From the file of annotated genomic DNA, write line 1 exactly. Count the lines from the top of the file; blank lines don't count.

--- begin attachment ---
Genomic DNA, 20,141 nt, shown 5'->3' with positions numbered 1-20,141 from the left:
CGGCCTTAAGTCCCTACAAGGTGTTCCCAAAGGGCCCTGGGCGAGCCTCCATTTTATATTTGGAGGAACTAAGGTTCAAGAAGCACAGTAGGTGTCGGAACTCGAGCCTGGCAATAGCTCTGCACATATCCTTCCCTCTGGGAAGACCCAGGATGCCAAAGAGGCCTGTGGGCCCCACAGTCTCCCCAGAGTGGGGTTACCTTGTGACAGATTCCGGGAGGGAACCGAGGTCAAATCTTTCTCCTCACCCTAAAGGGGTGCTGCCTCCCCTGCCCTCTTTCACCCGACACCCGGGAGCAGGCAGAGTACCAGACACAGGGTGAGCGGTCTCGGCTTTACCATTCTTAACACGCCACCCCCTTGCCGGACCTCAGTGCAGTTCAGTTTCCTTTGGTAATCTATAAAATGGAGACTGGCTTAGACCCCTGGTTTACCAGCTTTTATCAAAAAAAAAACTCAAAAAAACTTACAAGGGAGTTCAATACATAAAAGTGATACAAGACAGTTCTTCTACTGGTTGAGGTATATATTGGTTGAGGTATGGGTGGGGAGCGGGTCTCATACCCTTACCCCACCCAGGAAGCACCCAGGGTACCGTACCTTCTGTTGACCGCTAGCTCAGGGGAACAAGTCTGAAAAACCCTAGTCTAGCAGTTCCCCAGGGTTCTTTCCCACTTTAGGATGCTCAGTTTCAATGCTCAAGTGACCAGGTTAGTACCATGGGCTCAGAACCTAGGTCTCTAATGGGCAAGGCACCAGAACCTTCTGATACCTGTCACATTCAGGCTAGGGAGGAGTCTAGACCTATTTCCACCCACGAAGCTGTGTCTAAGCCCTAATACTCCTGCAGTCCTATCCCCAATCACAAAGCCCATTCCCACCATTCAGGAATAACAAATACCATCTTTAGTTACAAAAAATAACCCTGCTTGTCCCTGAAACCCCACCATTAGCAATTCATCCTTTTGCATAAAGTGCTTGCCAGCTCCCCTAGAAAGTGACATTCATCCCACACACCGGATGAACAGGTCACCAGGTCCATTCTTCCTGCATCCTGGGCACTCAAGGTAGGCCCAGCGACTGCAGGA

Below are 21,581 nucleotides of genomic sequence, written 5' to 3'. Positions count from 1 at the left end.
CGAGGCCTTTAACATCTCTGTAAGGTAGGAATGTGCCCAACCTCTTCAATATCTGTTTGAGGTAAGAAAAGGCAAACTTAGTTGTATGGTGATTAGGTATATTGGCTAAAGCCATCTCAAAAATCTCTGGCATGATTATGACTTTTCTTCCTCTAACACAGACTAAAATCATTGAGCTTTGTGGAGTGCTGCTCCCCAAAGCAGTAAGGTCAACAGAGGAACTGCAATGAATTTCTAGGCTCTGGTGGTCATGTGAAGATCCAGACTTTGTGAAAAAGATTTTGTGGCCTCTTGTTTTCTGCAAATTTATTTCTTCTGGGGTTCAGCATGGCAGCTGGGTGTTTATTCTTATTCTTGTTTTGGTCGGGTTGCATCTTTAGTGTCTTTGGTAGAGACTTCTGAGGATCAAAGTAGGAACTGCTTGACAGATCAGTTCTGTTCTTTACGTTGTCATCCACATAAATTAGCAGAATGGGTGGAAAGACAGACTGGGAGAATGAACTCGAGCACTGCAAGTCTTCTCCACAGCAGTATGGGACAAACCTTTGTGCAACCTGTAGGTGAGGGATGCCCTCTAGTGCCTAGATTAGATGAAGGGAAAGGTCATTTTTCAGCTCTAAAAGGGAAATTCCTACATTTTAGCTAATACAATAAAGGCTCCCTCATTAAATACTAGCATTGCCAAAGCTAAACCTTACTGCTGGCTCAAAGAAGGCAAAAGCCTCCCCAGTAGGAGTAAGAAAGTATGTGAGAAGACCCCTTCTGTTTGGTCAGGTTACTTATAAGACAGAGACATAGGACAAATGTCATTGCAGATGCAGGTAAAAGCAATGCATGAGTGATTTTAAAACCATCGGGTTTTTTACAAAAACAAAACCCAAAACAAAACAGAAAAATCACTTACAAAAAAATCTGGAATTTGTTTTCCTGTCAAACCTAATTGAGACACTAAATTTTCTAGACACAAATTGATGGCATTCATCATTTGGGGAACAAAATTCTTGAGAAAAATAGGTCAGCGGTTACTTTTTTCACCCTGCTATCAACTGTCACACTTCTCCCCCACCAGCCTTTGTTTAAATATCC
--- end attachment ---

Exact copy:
Genomic DNA, 20,141 nt, shown 5'->3' with positions numbered 1-20,141 from the left: